Lisa Gherardini del Giocondo (June 15, 1479 — July 15, 1542)
My quest for the real Mona Lisa began years ago in Florence when I was doing research for LA BELLA LINGUA. An art historian who befriended me casually mentioned during a dinner at her home that the mother of La Gioconda, as Italians call Leonardo da Vinci’s portrait, grew up in the very same building on Via Ghibellina. I then came across newspaper reports about the discovery of documents from Mona Lisa’s family-–the Gherardini–-by an archival sleuth named Giuseppe Pallanti. When we met on a rooftop terrace overlooking Lisa’s childhood neighborhood, he marked an “X” on a tourist map to indicate the street where she was born. The moment I ventured onto squalid Via Sguazza, the journalist in me sensed a story just waiting to be told.
It began on a mid-June day in 1479, when a midwife—called a levatrice for her “lifting” (levare) of a baby into the light — gently washed the newborn daughter of Antonmaria and Lucrezia Gherardini with warm white wine and swaddled her tightly in linen. Only her pink rosebud face peeked out from her wrappings when her father took the priceless bundle in his arms.
Thirty-five-year-old Antonmaria Gherardini had great reason to exult in his daughter’s birth: His first two wives had died in childbirth, a grim fate that befell one in four Florentine mothers. The new father led a high-spirited crowd of friends, relatives and neighbors from the humble converted wool shop he rented across the Ponte Vecchio to the Battisero di San Giovanni (Baptistry of St. John).
Florentine Catholics baptized all newborns at the Baptistery by law until well into the twentieth century. Antonmaria Gherardini’s newborn daughter could not enter its hallowed interior with an uncleansed soul. On the entrance steps a priest exhorted any unclean spirits to flee and the Holy Spirit to come in their stead. Her godparents, bound to her almost as closely as blood relatives, pronounced the infant’s second or middle name: Camilla.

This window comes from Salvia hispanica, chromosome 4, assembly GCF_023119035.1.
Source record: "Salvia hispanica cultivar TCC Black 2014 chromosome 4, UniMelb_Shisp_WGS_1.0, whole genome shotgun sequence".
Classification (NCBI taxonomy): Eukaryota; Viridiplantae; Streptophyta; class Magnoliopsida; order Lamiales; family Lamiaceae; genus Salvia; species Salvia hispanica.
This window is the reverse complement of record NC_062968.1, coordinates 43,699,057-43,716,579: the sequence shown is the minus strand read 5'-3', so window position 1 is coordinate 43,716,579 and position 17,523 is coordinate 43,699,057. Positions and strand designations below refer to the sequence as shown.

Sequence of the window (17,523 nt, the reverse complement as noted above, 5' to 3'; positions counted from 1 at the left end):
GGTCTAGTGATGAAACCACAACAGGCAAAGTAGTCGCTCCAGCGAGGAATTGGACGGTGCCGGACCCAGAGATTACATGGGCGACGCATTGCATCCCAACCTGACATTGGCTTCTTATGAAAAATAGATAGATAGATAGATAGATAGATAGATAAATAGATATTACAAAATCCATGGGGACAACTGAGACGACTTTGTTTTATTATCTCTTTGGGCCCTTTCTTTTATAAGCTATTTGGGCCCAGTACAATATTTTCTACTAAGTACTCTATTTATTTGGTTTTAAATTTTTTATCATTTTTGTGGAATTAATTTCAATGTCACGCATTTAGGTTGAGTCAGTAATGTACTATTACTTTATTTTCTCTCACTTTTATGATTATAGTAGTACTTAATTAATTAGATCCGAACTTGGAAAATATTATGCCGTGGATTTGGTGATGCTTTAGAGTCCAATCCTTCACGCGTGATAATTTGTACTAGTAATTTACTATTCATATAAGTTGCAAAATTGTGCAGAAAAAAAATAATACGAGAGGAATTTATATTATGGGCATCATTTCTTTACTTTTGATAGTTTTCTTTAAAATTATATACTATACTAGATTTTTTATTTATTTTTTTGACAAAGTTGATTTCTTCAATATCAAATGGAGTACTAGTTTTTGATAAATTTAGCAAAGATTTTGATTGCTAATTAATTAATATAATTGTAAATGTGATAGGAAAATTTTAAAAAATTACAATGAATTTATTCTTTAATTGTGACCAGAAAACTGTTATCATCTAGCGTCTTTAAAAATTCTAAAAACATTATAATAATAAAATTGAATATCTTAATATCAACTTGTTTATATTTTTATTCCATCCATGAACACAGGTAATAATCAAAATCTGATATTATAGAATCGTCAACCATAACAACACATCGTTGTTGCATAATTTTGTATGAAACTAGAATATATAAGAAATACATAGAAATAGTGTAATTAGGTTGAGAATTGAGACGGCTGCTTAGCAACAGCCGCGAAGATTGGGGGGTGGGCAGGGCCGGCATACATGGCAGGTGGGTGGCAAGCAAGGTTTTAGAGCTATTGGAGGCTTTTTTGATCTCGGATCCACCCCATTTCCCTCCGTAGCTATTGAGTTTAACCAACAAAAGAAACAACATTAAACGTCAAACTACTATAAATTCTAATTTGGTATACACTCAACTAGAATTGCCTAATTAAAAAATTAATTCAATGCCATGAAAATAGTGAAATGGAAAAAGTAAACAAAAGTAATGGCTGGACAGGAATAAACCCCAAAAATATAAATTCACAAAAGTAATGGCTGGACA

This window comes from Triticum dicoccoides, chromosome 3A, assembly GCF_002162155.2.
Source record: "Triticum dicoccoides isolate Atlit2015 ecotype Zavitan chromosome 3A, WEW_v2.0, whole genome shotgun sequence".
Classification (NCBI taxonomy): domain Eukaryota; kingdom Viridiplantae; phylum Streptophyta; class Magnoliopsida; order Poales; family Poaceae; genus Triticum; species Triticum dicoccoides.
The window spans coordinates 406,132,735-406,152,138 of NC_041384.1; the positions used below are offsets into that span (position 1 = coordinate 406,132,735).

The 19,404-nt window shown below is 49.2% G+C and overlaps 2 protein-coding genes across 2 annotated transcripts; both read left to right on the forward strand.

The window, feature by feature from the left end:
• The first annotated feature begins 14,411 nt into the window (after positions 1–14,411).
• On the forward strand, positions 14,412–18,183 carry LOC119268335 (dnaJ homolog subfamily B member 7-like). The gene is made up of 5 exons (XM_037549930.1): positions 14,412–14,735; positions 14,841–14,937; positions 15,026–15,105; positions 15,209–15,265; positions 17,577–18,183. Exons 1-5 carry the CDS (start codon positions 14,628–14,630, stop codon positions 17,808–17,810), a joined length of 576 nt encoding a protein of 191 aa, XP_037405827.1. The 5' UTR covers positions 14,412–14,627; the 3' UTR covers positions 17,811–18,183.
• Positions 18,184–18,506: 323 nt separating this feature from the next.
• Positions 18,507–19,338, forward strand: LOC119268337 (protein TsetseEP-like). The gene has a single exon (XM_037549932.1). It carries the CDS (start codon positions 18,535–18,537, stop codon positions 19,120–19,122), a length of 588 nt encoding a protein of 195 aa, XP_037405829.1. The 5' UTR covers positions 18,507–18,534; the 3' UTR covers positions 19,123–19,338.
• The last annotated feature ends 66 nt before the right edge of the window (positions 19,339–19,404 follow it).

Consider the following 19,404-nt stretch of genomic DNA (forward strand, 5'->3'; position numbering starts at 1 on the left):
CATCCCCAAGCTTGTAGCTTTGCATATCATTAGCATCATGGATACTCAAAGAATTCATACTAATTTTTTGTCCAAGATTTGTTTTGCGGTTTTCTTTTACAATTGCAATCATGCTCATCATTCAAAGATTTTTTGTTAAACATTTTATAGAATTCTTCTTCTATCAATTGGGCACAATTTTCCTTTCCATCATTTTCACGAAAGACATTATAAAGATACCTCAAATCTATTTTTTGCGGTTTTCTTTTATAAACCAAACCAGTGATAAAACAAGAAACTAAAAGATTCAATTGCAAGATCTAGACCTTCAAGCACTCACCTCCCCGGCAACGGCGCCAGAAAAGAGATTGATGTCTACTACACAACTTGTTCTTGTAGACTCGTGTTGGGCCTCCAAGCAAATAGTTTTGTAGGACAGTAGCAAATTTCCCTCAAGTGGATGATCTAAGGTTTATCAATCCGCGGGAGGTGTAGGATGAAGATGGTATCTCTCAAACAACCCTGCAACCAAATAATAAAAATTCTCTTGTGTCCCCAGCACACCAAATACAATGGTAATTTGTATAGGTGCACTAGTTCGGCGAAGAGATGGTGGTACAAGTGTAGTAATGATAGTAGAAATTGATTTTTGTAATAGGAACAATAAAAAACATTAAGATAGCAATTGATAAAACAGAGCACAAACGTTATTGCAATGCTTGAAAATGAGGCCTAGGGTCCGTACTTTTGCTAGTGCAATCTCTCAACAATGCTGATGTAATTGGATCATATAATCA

The Gherardini party entered the vast open hall, its celestial ceiling, a huge Italo-Byzantine image of Christ, shimmering above them. At the octagonal marble font, the priest sprinkled holy water on the baby. When asked how the child would be called, her godparents intoned her first name, “Lisa,” a tribute to Antonmaria’s mother, who had died a few years before.
Modern technology led me across five centuries to Lisa’s baptismal record in the digitalized “registri battesimali” (baptismal registries) of Santa Maria del Fiore di Firenze. Six lines below the bold heading of “Martedì Adi XV di Guigno 1479” (Tuesday the fifteenth day of June 1479) is the name “Lisa & Camilla di AntonMaria Gherardini di San Pancrazio” (an old neighborhood in Florence).
No one who witnessed her baptism could have imagined that baby Lisa would someday inspire a portrait that would become the world’s most famous painting. More than five centuries after her birth, she continues to fascinate us. Buon compleanno, Lisa!
Adapted from MONA LISA: A Life Discovered. My other books include LA BELLA LINGUA: My Love Affair with Italian, the World’s Most Enchanting Language and LA PASSIONE: How Italy Seduced the World. You can download my most recent book, “A” Is for Amore, for free at diannehales.com.